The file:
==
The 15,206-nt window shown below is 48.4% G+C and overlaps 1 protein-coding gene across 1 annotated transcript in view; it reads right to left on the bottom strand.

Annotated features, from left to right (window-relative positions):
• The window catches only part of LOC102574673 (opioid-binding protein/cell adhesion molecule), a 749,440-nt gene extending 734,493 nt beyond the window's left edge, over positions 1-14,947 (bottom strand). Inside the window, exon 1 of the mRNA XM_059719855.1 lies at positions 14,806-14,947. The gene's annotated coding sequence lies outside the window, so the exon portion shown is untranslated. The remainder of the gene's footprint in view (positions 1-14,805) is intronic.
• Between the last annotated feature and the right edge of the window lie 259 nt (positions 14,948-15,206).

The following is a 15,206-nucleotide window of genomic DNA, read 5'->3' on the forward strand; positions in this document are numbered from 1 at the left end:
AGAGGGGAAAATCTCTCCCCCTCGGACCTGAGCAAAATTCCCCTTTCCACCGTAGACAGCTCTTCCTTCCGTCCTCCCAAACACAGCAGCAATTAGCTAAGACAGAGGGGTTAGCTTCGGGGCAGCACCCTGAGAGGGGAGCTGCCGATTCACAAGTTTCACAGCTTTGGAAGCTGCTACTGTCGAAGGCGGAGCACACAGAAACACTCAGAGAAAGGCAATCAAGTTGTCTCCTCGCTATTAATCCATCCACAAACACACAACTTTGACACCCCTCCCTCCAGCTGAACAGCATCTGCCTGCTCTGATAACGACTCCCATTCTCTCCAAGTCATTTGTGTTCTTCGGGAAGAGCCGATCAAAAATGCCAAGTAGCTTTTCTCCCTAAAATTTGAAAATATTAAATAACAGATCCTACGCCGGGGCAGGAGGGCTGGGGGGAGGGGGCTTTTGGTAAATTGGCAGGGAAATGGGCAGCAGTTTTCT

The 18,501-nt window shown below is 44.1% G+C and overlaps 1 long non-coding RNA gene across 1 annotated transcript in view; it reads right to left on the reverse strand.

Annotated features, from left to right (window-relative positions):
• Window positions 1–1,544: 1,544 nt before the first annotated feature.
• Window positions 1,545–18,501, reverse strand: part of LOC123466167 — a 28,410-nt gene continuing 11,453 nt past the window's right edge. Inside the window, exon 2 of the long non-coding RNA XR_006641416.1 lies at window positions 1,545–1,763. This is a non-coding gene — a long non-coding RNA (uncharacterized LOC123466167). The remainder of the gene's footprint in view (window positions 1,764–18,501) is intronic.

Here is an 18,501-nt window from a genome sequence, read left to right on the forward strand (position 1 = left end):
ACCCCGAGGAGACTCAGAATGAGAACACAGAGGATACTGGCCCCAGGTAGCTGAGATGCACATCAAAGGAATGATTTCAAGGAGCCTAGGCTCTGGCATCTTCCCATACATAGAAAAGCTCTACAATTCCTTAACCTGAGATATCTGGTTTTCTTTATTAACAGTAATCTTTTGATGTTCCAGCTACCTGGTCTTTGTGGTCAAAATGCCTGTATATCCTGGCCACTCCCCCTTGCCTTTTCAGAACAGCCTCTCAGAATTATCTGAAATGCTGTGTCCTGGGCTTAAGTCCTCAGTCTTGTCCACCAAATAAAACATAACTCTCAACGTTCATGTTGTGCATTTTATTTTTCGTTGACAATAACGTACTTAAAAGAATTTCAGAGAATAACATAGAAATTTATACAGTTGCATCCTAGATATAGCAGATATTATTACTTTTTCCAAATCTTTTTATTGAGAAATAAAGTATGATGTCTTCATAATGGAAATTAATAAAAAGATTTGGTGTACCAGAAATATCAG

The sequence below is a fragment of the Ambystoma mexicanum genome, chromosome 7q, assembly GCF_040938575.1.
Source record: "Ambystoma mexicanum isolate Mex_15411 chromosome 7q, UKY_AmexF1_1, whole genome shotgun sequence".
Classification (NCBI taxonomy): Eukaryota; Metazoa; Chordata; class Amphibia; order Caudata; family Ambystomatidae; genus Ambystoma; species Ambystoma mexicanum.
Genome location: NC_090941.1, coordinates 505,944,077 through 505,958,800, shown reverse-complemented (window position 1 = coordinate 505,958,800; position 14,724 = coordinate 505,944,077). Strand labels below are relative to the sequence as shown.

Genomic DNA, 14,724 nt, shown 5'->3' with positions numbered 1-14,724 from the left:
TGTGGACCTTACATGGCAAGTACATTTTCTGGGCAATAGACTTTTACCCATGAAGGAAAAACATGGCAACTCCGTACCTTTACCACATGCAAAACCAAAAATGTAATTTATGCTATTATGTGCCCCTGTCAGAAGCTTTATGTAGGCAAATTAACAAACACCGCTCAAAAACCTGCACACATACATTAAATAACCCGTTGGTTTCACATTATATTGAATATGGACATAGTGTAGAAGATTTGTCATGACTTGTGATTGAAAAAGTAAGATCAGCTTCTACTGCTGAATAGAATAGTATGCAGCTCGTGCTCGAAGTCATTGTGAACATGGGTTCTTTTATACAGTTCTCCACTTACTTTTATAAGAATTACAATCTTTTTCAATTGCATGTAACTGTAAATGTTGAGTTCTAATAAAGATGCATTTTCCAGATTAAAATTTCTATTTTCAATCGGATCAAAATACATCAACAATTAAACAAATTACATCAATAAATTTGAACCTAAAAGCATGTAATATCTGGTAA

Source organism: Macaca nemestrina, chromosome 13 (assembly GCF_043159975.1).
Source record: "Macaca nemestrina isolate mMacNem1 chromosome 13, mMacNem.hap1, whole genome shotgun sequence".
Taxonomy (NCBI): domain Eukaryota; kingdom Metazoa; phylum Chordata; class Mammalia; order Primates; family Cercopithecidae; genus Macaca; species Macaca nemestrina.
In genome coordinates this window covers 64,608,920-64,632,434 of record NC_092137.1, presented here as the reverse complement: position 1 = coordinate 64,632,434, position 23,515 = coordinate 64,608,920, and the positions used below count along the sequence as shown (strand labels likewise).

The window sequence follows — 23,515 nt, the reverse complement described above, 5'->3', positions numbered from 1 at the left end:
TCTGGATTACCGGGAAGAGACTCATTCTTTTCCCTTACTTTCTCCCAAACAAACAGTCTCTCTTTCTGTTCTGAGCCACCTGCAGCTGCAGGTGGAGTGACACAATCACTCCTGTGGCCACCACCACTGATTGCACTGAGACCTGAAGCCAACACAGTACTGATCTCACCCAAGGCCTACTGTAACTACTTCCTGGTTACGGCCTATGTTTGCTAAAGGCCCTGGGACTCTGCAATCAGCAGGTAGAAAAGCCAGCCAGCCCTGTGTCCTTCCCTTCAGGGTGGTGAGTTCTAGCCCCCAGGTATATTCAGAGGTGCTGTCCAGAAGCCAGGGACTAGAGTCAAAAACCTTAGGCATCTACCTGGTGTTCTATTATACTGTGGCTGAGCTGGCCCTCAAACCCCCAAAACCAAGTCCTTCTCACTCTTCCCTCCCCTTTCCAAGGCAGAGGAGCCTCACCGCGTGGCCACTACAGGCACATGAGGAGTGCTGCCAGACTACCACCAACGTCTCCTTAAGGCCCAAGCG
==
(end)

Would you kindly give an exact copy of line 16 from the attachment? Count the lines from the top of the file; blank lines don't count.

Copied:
Genome location: NC_090941.1, coordinates 505,944,077 through 505,958,800, shown reverse-complemented (window position 1 = coordinate 505,958,800; position 14,724 = coordinate 505,944,077). Strand labels below are relative to the sequence as shown.